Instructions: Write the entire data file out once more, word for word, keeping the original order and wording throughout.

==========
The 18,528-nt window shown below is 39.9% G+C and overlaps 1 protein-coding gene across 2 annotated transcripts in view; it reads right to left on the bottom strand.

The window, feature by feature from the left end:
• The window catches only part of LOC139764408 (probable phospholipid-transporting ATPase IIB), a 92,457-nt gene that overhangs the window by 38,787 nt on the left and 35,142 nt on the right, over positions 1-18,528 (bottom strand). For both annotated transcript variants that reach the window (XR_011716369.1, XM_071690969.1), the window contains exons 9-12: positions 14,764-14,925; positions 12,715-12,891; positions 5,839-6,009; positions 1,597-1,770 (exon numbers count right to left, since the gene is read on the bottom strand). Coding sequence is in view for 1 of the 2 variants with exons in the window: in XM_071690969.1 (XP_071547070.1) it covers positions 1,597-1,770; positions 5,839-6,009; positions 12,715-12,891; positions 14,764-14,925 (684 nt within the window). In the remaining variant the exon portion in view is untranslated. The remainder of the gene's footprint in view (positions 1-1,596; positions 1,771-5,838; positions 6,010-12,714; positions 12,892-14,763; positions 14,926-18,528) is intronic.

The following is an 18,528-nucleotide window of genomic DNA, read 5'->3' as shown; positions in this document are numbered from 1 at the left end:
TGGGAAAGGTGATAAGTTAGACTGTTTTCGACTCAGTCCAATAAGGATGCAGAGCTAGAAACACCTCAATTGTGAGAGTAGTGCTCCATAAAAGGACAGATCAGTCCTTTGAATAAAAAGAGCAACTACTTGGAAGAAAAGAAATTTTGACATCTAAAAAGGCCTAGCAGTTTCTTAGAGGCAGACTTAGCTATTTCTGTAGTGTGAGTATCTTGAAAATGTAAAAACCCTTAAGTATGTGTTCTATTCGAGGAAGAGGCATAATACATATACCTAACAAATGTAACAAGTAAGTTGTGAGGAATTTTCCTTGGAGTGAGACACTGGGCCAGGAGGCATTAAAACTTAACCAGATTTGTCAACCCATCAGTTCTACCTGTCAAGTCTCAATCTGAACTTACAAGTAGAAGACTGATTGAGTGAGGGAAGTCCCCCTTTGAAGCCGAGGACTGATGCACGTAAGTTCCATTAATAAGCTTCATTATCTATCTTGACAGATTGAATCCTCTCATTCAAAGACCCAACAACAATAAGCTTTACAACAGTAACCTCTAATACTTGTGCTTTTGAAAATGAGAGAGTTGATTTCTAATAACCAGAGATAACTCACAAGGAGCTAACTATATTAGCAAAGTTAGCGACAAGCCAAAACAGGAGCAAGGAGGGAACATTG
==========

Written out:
The 18,528-nt window shown below is 39.9% G+C and overlaps 1 protein-coding gene across 2 annotated transcripts in view; it reads right to left on the bottom strand.

The window, feature by feature from the left end:
• The window catches only part of LOC139764408 (probable phospholipid-transporting ATPase IIB), a 92,457-nt gene that overhangs the window by 38,787 nt on the left and 35,142 nt on the right, over positions 1-18,528 (bottom strand). For both annotated transcript variants that reach the window (XR_011716369.1, XM_071690969.1), the window contains exons 9-12: positions 14,764-14,925; positions 12,715-12,891; positions 5,839-6,009; positions 1,597-1,770 (exon numbers count right to left, since the gene is read on the bottom strand). Coding sequence is in view for 1 of the 2 variants with exons in the window: in XM_071690969.1 (XP_071547070.1) it covers positions 1,597-1,770; positions 5,839-6,009; positions 12,715-12,891; positions 14,764-14,925 (684 nt within the window). In the remaining variant the exon portion in view is untranslated. The remainder of the gene's footprint in view (positions 1-1,596; positions 1,771-5,838; positions 6,010-12,714; positions 12,892-14,763; positions 14,926-18,528) is intronic.

The following is an 18,528-nucleotide window of genomic DNA, read 5'->3' as shown; positions in this document are numbered from 1 at the left end:
TGGGAAAGGTGATAAGTTAGACTGTTTTCGACTCAGTCCAATAAGGATGCAGAGCTAGAAACACCTCAATTGTGAGAGTAGTGCTCCATAAAAGGACAGATCAGTCCTTTGAATAAAAAGAGCAACTACTTGGAAGAAAAGAAATTTTGACATCTAAAAAGGCCTAGCAGTTTCTTAGAGGCAGACTTAGCTATTTCTGTAGTGTGAGTATCTTGAAAATGTAAAAACCCTTAAGTATGTGTTCTATTCGAGGAAGAGGCATAATACATATACCTAACAAATGTAACAAGTAAGTTGTGAGGAATTTTCCTTGGAGTGAGACACTGGGCCAGGAGGCATTAAAACTTAACCAGATTTGTCAACCCATCAGTTCTACCTGTCAAGTCTCAATCTGAACTTACAAGTAGAAGACTGATTGAGTGAGGGAAGTCCCCCTTTGAAGCCGAGGACTGATGCACGTAAGTTCCATTAATAAGCTTCATTATCTATCTTGACAGATTGAATCCTCTCATTCAAAGACCCAACAACAATAAGCTTTACAACAGTAACCTCTAATACTTGTGCTTTTGAAAATGAGAGAGTTGATTTCTAATAACCAGAGATAACTCACAAGGAGCTAACTATATTAGCAAAGTTAGCGACAAGCCAAAACAGGAGCAAGGAGGGAACATTG